Being A Spaghetti Squash In A Pumpkin Carving World

This Is About Me

On October 13 the New York Times published Mayim Bialik’s naive op-ed about how she defines being “a feminist in a Harvey Weinstein world”.
This my modest tribe, and we’re better and safer than the rest of you.

I entered the marketplace with an oblong, mild yellow appearance, not exactly what’s featured in calendars for the month of October. I didn’t need Pinterest to know I was different than the exciting bright orange cucurbitaceae at the farmers market, and sometimes I felt like I was missing out on the attention.

Though I’m saddened to learn about the widespread seasonal mutilation of pumpkins only for their appearance, I’m not surprised. I was raised understanding exactly how the produce world works.

My farmers always put me in a conservative spot in their weekly organic stand. And they disapproved of squashes like me being spray painted orange, or otherwise aesthetically altered. They warned me about shoppers who were lured by dangerously beautiful gourds and used them only for their shells, not what’s inside. If I pretended to be something I wasn’t, this market would only see me as beneficial for decoration as a jack-o’-lantern, and never respect me for all my inner nutritional virtues.

A consumer once described me as “What is that? Do you eat that?” and their comment has stuck with me forever. Fortunately I have no experience with being invited inside a home to be cut and displayed on a porch. I’ve been afforded the luxury of being left alone by most shoppers except those counting calories or looking for more fiber in their diet.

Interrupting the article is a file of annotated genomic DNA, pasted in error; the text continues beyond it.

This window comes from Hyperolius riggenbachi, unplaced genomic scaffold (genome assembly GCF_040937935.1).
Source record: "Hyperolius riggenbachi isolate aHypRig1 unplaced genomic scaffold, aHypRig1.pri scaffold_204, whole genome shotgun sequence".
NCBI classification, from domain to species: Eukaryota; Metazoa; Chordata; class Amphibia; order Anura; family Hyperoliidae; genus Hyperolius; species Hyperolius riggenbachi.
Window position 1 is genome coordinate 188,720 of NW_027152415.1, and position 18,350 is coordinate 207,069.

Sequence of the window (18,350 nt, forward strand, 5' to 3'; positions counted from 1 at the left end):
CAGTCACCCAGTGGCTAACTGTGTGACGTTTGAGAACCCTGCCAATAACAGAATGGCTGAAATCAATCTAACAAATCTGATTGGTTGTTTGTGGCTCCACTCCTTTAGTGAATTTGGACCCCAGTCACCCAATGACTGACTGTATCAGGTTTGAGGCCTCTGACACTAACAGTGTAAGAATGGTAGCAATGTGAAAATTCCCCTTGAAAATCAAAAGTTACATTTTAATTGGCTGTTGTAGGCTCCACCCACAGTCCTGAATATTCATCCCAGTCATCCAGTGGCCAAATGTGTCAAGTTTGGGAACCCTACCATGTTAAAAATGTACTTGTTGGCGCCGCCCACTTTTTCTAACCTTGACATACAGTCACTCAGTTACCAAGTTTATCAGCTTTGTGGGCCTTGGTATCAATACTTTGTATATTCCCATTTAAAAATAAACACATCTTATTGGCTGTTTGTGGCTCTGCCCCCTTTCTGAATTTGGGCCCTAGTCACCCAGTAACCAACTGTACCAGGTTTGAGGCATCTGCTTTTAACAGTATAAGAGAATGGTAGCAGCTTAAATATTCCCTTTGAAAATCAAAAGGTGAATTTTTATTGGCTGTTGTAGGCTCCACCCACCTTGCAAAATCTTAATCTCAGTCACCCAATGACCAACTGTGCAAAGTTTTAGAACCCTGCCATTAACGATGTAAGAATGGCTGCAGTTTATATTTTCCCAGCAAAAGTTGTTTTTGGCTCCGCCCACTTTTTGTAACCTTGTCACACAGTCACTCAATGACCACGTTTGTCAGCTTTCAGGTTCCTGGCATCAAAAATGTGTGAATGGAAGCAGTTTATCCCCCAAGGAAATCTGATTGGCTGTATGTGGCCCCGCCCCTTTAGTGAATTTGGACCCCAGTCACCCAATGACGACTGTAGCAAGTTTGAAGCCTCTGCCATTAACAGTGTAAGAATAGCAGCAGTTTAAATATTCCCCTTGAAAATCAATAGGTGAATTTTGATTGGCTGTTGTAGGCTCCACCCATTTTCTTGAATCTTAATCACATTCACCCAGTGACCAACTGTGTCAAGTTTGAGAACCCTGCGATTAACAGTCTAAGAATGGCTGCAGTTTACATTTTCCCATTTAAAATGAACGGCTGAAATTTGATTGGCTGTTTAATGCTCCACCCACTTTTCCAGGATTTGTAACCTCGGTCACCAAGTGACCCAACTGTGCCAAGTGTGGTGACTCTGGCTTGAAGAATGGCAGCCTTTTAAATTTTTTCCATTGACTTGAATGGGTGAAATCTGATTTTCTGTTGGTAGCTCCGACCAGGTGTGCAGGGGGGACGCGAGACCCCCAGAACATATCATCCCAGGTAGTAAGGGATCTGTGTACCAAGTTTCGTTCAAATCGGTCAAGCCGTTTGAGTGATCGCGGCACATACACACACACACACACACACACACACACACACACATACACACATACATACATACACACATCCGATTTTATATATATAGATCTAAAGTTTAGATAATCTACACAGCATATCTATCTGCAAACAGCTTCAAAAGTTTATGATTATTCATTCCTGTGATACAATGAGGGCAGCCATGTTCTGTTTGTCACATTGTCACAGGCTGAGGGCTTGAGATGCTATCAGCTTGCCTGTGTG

Sometimes I wish I was more spherical, more like the idealistic gourd standard. The “hot pumpkin” who has seems to have more fun. But that comes with risk. I’ve decided my inner self is best reserved for private situations like being used in obscure casserole recipes found on CSA websites. I sit modestly at the weekly outdoor market with a group of other squash just like me, never flaunting myself obnoxiously by the entrances of hardware stores which also sell drills and saws. It’s much safer this way.

A bold choice the world’s not ready for.

I’m aware that my opinion may be unpopular with other cucurbitaceae. In a perfect fall season, all of our squash family would be able to be displayed proudly at venues everywhere, and be valued for what’s inside. People would put us in soups and pies, instead of carving us for a few day’s pleasure, discarding our unappreciated insides. Humans would chisel those fake “craft” pumpkins from Michael’s and honor us as the food we are. But we don’t live in a perfect autumn, and it’s best to hide.

I’d love to see the squash world change. In the meantime, I would like to encourage more farmers to cultivate more pie pumpkins and those oddball pumpkins that look like they have peanuts attached but are hard to sculpt. If you’re perfectly spherical and bright orange, super. But allowing yourself be carved up just to get attention is not the way we were intended to create value. And if, like me, you’re just an average spaghetti squash, please know that one day you’ll find a loving chef who will take you home and warm you in an oven, and savor your abundant stringy flesh, which is better and smarter than that of any squash out there.

Beware the risk, hot pumpkins.